Sehrish Sultan who got distinction in National Testing Service exams was arrested along with her uncle for lodging protest against nepotism near PM Secretariat in the capital city of Azad Kashmir. She topped in NTS exams for the position of a teacher but they selected a candidate who was on number 8 in the merit list, later on; it came into notice that a well known political personality allegedly involved in the selection due to his self affiliation and this is all being done to suite political agenda. It is not the first time in history that a girl reportedly arrested on raising her voice against the same issue however; this incident has raised many questions on the role of Public Service Commission and other civil testing service agencies due to their fragile recruitment process. Is their recruitment system precise and according to the rules? Can the son of a poor be able to get a better job, despite getting the first position in the examination under these institutions? No, but only the luckiest one; and the main reason of their boldness is that we do not raise our voice despite being on the right and the Government has also kept them loose.
The principles for recruitment of candidates must sets out on three major points Merit, Fairness and open/public job advertisement. Our testing authorities are offering jobs through public advertisement but their selection process is based on bias, bribe and nepotism due to which our competent and shining youngsters are forced to work at tea stalls and selling “Haleem rice” on handcarts. Other than that, the quality of evaluating a candidate and the qualification of their own examiners is a question mark. They don’t have any proper channel to recruit a competent person for a suitable position and they prefer those with political background. Their examination process is very complicated and you will find many irrelevant questions in the exams. Even though, Former chairman Senate Raza Rabbani formulated two senate Committees (One on FPSC “Federal Public Service Commission” report of 2015 and other one to revise Civil Servants act 1973), we were hopeful to see some changes in “outmoded bureaucratic system” but felt disappointed over the negative outcome.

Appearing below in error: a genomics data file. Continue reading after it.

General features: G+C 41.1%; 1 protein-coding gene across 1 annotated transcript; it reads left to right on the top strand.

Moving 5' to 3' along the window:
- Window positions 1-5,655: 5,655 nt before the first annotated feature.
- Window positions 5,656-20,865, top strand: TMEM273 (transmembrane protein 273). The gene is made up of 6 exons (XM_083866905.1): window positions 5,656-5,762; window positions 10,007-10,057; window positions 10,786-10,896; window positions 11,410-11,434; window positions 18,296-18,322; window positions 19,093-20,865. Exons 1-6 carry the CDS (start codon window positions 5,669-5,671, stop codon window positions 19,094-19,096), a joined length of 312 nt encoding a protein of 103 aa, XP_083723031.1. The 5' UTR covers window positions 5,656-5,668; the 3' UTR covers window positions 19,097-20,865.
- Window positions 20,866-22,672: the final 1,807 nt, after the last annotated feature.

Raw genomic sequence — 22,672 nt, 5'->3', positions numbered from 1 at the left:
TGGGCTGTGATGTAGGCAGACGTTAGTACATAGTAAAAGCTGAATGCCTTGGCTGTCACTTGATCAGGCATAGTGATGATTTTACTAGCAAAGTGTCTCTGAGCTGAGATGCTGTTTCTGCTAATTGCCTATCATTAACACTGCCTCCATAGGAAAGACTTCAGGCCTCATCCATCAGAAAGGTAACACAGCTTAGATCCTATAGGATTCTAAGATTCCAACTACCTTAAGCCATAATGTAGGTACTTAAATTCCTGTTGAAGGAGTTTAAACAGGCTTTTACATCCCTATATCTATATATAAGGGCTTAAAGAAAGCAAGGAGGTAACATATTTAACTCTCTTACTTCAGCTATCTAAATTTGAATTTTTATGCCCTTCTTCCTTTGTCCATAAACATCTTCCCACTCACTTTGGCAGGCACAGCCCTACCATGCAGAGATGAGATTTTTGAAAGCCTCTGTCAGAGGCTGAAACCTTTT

Last year, i sat for an exam under a federal testing institution. I had been asked to answer 30 pure religious questions & 17 were based on irrelevant political stories. If you are going to apply for the job relevant to computer technology you will get prepared for the computer exams and not for Islamic studies or politics. Now i have a question from their officials as we will never find the word “only for Muslims” in the job advertisements and there could be the non Muslims attending such exams. Will a non-Muslim be able to compete in such test? “Father of nation” Muhammad Ali Jinnah urged the bureaucrats to serve without any political bias but what these institutions wanted to prove by asking such unresponsive political questions in such an important exams? These are the small things that must be considered in these examinations.
Furthermore, a recruiting/testing institute cannot be a standard testing service provider due to its low passing criteria but it would get rank due to its strict and genuine scale of measuring the eligibility of a candidate. In competition for a single job, the best candidate must be offered to sit and if he/she turns it down it should then be offered to the other candidates on merit orders. When such testing service providers are running campaign through advertisement to recruit a large number of staff, it may be impractical to wait until the end of the competition and offer jobs in a strict merit order. In this case, they may offer jobs out of strict merit order; but in doing so they must ensure that the individuals appointed are clearly towards the top of the likely merit list. Candidates who are likely to be further down the list must have to wait until the end of the process before an appointment can be confirmed. This must be ensure that the most meritorious candidates should be appointed by the end of the competition which looks difficult in current scenario. The Pti Government always emphasized to restore merit. Now while they are in power, they should start merit reforms from these testing/ recruiting institutions.
The writer is a journalist and he tweets @stopsellingedu